:: 1974 - Savile took a 14-year-old schoolgirl for a drive in his car and seriously sexually assaulted her.

:: 2009 - A 43-year-old woman was sexually assaulted by Savile when he put his hand up her skirt while talking to her on a train journey between Leeds and London.

Loading Slideshow...
  • Jimmy Savile in 1961 around the time he was working for Radio Luxembourg. He is at London Airport with Pan American stewardess Birgit Johansson with two gold discs; one is for American singer Elvis Presley for having sold one million copies of "It's Now or Never" in the UK, and the other is for Presley's manager, Colonel Tom Parker

  • Cilla Black and Jimmy Savile before a Variety Club Luncheon at the Savoy Hotel. Taken in 1964, the year Savile became the first presenter of Top of the Pops

  • Two women have come forward with allegations from the 1960s, one who was 14 and another who was a teenager when she claims Savile sexually abused her in Scarborough

  • Savile in 1969 with Physically Handicapped and Able-Bodied (PHAB) member Erika Mentz from Germany and other PHAB members at a dance at Devonshire House

  • 1969 also saw Savile begin volunteering at the Stoke Mandeville Hospital for specialist spinal injuries. He would later be given a room there

  • Jimmy Savile presenting a cheque to children on behalf of the NSPCC in 1969

  • The 1970s saw Savile start volunteering at Leeds General Infirmary and...

  • ... Broadmoor secure high-security psychiatric hospital. Allegations by former patients have been made against Savile although ex-workers have disputed the idea that he could have been left alone with anyone whilst working there

  • The 70s also saw the start of Jim'll Fix It. Allegations from this period include Caroline Moore, a 13-year-old patient at Stoke Mandeville hospital in 1971, who says Savile "rammed his tongue" down her throat and another allegation accuses Savile of molesting a brain-damaged teenage patient at Leeds General Infirmary in 1972

  • The 1980s saw the continuation of Top of the Pops and Jim'll Fix It as Savile became a much loved household name. Two allegations relating to this time include one from a then-15-year-old girl (not pictured) who made a complaint of abuse by Savile in Lancashire. Pictured is 12-year-old Rebecca Heap

  • Savile at the Stoke Mandeville hospital with injured children from Beirut in 1987

  • Savile was knighted in 1990 and continued his charity work throughout the decade

  • Savile was questioned in 2007 by police about allegations of sexual abuse but the Crown Prosecution service says there is not enough evidence to warrant a prosecution

  • A 2008 police report into abuse at the Haut de Garenne children's home in Jersey names Savile, although this is never made public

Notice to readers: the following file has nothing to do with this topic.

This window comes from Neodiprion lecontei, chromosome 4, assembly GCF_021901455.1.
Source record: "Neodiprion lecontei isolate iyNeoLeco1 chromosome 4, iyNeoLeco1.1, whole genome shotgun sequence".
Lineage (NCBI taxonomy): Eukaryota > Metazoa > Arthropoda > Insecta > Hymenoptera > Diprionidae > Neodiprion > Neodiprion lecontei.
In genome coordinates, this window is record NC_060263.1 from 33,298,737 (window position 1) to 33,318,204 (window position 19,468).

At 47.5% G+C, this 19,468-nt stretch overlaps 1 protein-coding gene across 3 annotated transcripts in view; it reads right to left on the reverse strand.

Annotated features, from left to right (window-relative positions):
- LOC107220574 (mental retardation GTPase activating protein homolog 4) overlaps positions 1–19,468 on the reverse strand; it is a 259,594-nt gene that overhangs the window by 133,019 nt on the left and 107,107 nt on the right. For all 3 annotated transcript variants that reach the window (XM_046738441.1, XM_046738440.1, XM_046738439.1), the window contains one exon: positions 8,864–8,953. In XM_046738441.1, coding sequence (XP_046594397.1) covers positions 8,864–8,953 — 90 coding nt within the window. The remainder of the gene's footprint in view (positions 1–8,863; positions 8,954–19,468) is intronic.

• Savile re-united with his Jim'll Fix It chair in 2009. The previous year Sussex police received a complaint of sexual assault but went on to say the victim was "unwilling to co-operate in any investigation"

  • Jimmy Savile is found dead at the age of 84 in October 2011. He is buried in Scarborough

  • In December 2011 the BBC drop an investigation by Newsnight into the allegations of sexual abuse by Jimmy Savile. Three tribute programmes are aired instead

  • ITV airs a documentary, 'Exposure, the Other Side of Jimmy Savile', in which a number of women claim they were abused by Savile as youngsters, including Karin Ward (pictured)

  • Within days of the documentary, many more allegations surface. By the 9 October Peter Spindler of the Metropolitan Police tells the BBC: "It is quite clear from what women are telling us that Savile was a predatory sex offender"

  • 11 October 2012 and George Entwistle, Director General of the BBC, asks journalists why the Newsnight programme was dropped as police from Tayside, Greater Manchester, Lancashire and North Yorkshire police say they are investigating allegations going back to 1959

  • 12 October and police reveal they have 340 potential lines of inquiry

  • 15 October sees a man come forward alleging that Savile abused him when he was a nine-year-old boyscout

  • Savile's family removed his headstone from his grave and broke it up in the wake of the furore

  • Jimmy Savile sexually abuses transgender man

    A transgender man comes forward alleging that Jimmy Savile 'stuck his hand up his nightdress' while he was a 17-year-old teenage girl at Broadmoor in the 1970's. More here http://www.huffingtonpost.co.uk/2012/10/15/jimmy-savile-timeline-abuse-allegations_n_1966426.html?1350304573#slide=1641388